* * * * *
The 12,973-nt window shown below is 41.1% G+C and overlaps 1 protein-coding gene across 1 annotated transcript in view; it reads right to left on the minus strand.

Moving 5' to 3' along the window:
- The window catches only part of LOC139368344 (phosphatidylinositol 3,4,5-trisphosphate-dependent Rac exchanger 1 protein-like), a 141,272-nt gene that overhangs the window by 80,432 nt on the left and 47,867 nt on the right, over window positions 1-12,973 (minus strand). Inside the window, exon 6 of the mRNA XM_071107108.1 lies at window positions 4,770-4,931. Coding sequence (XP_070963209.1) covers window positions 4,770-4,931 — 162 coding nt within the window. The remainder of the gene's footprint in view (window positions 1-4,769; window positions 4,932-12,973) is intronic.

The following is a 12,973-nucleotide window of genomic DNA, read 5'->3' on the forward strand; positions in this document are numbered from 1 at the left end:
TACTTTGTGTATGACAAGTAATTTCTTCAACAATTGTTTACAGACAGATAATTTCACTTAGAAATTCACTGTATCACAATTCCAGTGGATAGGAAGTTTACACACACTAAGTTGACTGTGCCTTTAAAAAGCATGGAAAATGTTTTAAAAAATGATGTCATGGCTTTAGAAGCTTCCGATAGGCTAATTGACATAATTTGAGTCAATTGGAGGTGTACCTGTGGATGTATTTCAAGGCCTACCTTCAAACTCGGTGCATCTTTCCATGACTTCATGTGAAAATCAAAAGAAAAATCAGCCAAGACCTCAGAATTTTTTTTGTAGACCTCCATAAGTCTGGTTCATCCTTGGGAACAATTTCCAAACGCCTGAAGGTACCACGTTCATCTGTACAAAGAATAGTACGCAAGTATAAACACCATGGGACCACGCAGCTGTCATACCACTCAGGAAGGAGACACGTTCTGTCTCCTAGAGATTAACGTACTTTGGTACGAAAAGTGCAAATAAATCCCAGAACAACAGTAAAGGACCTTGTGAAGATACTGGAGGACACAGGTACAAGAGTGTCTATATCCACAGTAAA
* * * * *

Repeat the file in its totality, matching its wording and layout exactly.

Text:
The 12,973-nt window shown below is 41.1% G+C and overlaps 1 protein-coding gene across 1 annotated transcript in view; it reads right to left on the minus strand.

Moving 5' to 3' along the window:
- The window catches only part of LOC139368344 (phosphatidylinositol 3,4,5-trisphosphate-dependent Rac exchanger 1 protein-like), a 141,272-nt gene that overhangs the window by 80,432 nt on the left and 47,867 nt on the right, over window positions 1-12,973 (minus strand). Inside the window, exon 6 of the mRNA XM_071107108.1 lies at window positions 4,770-4,931. Coding sequence (XP_070963209.1) covers window positions 4,770-4,931 — 162 coding nt within the window. The remainder of the gene's footprint in view (window positions 1-4,769; window positions 4,932-12,973) is intronic.

The following is a 12,973-nucleotide window of genomic DNA, read 5'->3' on the forward strand; positions in this document are numbered from 1 at the left end:
TACTTTGTGTATGACAAGTAATTTCTTCAACAATTGTTTACAGACAGATAATTTCACTTAGAAATTCACTGTATCACAATTCCAGTGGATAGGAAGTTTACACACACTAAGTTGACTGTGCCTTTAAAAAGCATGGAAAATGTTTTAAAAAATGATGTCATGGCTTTAGAAGCTTCCGATAGGCTAATTGACATAATTTGAGTCAATTGGAGGTGTACCTGTGGATGTATTTCAAGGCCTACCTTCAAACTCGGTGCATCTTTCCATGACTTCATGTGAAAATCAAAAGAAAAATCAGCCAAGACCTCAGAATTTTTTTTGTAGACCTCCATAAGTCTGGTTCATCCTTGGGAACAATTTCCAAACGCCTGAAGGTACCACGTTCATCTGTACAAAGAATAGTACGCAAGTATAAACACCATGGGACCACGCAGCTGTCATACCACTCAGGAAGGAGACACGTTCTGTCTCCTAGAGATTAACGTACTTTGGTACGAAAAGTGCAAATAAATCCCAGAACAACAGTAAAGGACCTTGTGAAGATACTGGAGGACACAGGTACAAGAGTGTCTATATCCACAGTAAA